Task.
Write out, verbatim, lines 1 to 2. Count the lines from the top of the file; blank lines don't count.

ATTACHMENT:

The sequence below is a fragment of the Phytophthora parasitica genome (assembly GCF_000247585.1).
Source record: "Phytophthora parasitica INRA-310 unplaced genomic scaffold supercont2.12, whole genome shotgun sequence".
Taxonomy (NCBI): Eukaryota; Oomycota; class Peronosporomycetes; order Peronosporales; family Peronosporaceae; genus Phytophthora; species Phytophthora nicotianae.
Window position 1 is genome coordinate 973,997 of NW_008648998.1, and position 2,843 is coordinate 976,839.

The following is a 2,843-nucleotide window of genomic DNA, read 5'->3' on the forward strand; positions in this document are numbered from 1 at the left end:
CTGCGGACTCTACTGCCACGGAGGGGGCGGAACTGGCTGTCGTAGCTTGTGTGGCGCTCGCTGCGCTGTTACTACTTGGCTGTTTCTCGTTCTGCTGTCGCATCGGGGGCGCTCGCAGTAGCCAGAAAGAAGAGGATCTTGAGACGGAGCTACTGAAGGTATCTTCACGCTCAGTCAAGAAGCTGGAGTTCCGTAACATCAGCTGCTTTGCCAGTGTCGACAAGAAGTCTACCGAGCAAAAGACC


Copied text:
The sequence below is a fragment of the Phytophthora parasitica genome (assembly GCF_000247585.1).
Source record: "Phytophthora parasitica INRA-310 unplaced genomic scaffold supercont2.12, whole genome shotgun sequence".